In case you don’t remember, this week’s book is Stand on Zanzibar, by John Brunner. As much as I was concerned about my reading requirements this week, it hasn’t been that bad. The book actually reads pretty quickly and the extra day helped a little. The book has been all over the place and has been racking up great quotes left and right. Here’s a couple for ya.
He encountered Arthur on the first-story landing: a scruffy coloured man in his late thirties, wearing shorts and a pair of loafers. His beard blended without detectable margin into the mat of hair on his chest. Gerry wished the hair continued further down than his solar plexus; he was developing a wobbly pot-belly that could have done with some concealment. However, his display of it was of a piece with his rejection of conformity, and if you objected to that you objected to his total existence.
You may know by now that the first impression a character makes is important to me. This one was a particularly good impression. Brunner tells us so much in one short paragraph. Arthur’s character is almost a trope of sociological/cultural criticism of the 60 and maybe that’s why he is so easy to recognize so quickly, but hey, I still had fun. It’s just too bad he only exists for a handful of pages.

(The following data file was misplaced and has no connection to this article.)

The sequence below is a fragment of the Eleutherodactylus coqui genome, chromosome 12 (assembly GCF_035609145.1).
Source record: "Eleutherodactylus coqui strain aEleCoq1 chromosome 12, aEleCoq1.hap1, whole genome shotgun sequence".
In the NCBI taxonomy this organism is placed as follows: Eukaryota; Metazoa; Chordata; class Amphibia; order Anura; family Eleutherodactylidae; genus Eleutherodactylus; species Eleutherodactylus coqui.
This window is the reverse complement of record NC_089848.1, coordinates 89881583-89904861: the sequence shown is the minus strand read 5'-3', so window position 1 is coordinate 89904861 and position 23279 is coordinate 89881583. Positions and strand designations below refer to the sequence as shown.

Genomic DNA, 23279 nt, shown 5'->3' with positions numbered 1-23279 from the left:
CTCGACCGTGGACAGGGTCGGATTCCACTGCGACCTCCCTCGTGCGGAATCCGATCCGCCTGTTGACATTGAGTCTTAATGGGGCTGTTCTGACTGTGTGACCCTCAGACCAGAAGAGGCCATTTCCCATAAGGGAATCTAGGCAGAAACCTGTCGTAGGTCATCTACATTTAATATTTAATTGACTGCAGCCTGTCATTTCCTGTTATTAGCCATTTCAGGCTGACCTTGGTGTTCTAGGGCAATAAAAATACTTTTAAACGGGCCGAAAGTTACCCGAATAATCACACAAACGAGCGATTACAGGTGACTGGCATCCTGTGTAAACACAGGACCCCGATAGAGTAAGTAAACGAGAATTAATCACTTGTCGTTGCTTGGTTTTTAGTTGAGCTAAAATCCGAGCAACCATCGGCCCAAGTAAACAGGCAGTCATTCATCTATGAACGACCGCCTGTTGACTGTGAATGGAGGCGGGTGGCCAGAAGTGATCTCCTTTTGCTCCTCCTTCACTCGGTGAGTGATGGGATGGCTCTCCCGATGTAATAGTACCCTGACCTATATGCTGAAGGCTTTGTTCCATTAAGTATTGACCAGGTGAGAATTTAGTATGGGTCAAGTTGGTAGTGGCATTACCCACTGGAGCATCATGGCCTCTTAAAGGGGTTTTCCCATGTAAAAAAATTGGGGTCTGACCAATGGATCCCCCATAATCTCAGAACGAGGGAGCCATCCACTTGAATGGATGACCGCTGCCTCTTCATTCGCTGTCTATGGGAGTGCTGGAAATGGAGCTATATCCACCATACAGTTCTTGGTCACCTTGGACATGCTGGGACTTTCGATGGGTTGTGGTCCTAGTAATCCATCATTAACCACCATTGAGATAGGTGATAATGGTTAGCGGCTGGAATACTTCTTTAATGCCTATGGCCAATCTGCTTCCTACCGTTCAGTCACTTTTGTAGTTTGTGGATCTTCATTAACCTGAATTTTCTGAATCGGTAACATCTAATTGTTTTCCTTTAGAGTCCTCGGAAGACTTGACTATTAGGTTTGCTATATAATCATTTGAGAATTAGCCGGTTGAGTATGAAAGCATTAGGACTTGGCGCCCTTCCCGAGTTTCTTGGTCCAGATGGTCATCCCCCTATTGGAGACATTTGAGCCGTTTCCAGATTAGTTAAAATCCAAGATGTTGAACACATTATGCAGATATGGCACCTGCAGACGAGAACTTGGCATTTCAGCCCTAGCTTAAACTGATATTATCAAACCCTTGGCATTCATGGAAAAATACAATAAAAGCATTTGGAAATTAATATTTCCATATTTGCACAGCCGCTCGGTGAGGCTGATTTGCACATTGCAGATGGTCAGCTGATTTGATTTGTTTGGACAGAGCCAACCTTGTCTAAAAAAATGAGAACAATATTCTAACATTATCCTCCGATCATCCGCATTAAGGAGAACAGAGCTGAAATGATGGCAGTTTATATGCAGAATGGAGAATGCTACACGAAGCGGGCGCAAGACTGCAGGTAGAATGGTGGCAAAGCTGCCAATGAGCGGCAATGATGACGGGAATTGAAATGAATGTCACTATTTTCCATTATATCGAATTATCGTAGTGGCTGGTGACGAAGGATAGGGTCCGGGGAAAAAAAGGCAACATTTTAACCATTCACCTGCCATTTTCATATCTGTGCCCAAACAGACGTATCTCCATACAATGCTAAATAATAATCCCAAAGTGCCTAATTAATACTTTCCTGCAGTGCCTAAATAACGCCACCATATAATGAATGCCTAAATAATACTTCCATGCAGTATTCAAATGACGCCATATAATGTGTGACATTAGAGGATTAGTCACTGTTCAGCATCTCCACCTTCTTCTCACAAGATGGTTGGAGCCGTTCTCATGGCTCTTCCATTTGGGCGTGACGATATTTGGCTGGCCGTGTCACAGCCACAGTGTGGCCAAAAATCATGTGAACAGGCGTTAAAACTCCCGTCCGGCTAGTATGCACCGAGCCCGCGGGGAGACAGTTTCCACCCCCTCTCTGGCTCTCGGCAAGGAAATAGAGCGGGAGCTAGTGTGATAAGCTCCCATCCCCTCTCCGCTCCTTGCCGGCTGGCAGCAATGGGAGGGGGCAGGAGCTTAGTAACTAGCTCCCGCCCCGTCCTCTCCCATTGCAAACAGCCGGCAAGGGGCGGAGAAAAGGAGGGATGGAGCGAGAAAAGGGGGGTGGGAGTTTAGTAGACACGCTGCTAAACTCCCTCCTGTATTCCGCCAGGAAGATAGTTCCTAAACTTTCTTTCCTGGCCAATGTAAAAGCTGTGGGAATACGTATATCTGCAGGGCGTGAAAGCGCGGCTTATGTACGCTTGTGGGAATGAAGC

The others exchanged glances. Elihu said, “I didn’t realize you’d carried your policy of opting out quite that far.”
“Opting out? There’s only one way to do that, the same as throughout history: you kill yourself. I thought I could resign from society. The hole I could! Man’s a gregarious animal-not very social, but damnably gregarious-and the mass simply won’t let the individual cut loose, even if the bonds are no more than police permits for sleeping rough.”
So, here are some more familiar topics. We’ve got the “drop out” attitude of the sixties combined with the absurdist view of Camus. The result…well, I’m not so sure yet, but you can rest assured I’ll make a point to bring it up in my review ;-) The cover of this book calls it “a novel of the future” but clearly it is a novel of the here and now. It certainly takes place in the future, but it is only thinly veiled cultural criticism.
And finally, you have to check this chapter title. It’s the Ph.D. thesis title of chapter titles…if that thesis were written by Ken Kesey.